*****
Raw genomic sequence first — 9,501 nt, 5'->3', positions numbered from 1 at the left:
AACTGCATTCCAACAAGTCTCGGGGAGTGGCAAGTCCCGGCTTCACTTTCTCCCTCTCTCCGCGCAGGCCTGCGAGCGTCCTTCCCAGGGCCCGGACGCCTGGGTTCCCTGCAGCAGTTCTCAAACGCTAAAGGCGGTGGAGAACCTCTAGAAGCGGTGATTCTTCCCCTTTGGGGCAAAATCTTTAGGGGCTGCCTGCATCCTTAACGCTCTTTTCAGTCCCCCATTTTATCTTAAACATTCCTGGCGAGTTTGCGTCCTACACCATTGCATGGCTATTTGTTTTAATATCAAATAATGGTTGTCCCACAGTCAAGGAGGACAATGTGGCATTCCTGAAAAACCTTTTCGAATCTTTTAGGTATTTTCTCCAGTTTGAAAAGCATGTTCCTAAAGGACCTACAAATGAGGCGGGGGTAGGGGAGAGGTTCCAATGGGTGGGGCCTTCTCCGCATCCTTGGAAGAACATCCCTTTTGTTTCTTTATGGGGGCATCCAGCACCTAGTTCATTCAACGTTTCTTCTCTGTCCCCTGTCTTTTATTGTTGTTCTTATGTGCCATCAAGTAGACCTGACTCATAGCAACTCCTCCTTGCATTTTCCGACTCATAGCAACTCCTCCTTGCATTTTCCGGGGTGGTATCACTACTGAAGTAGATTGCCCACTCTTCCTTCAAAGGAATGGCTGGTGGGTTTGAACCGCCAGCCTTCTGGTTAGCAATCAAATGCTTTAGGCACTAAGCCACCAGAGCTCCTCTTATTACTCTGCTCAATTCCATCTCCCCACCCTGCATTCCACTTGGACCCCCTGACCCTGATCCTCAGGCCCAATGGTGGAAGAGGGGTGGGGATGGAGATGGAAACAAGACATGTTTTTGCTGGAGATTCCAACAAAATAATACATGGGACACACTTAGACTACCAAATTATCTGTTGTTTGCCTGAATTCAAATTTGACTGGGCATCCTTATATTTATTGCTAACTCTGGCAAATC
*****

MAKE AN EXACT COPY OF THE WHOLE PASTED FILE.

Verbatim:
Raw genomic sequence first — 9,501 nt, 5'->3', positions numbered from 1 at the left:
AACTGCATTCCAACAAGTCTCGGGGAGTGGCAAGTCCCGGCTTCACTTTCTCCCTCTCTCCGCGCAGGCCTGCGAGCGTCCTTCCCAGGGCCCGGACGCCTGGGTTCCCTGCAGCAGTTCTCAAACGCTAAAGGCGGTGGAGAACCTCTAGAAGCGGTGATTCTTCCCCTTTGGGGCAAAATCTTTAGGGGCTGCCTGCATCCTTAACGCTCTTTTCAGTCCCCCATTTTATCTTAAACATTCCTGGCGAGTTTGCGTCCTACACCATTGCATGGCTATTTGTTTTAATATCAAATAATGGTTGTCCCACAGTCAAGGAGGACAATGTGGCATTCCTGAAAAACCTTTTCGAATCTTTTAGGTATTTTCTCCAGTTTGAAAAGCATGTTCCTAAAGGACCTACAAATGAGGCGGGGGTAGGGGAGAGGTTCCAATGGGTGGGGCCTTCTCCGCATCCTTGGAAGAACATCCCTTTTGTTTCTTTATGGGGGCATCCAGCACCTAGTTCATTCAACGTTTCTTCTCTGTCCCCTGTCTTTTATTGTTGTTCTTATGTGCCATCAAGTAGACCTGACTCATAGCAACTCCTCCTTGCATTTTCCGACTCATAGCAACTCCTCCTTGCATTTTCCGGGGTGGTATCACTACTGAAGTAGATTGCCCACTCTTCCTTCAAAGGAATGGCTGGTGGGTTTGAACCGCCAGCCTTCTGGTTAGCAATCAAATGCTTTAGGCACTAAGCCACCAGAGCTCCTCTTATTACTCTGCTCAATTCCATCTCCCCACCCTGCATTCCACTTGGACCCCCTGACCCTGATCCTCAGGCCCAATGGTGGAAGAGGGGTGGGGATGGAGATGGAAACAAGACATGTTTTTGCTGGAGATTCCAACAAAATAATACATGGGACACACTTAGACTACCAAATTATCTGTTGTTTGCCTGAATTCAAATTTGACTGGGCATCCTTATATTTATTGCTAACTCTGGCAAATC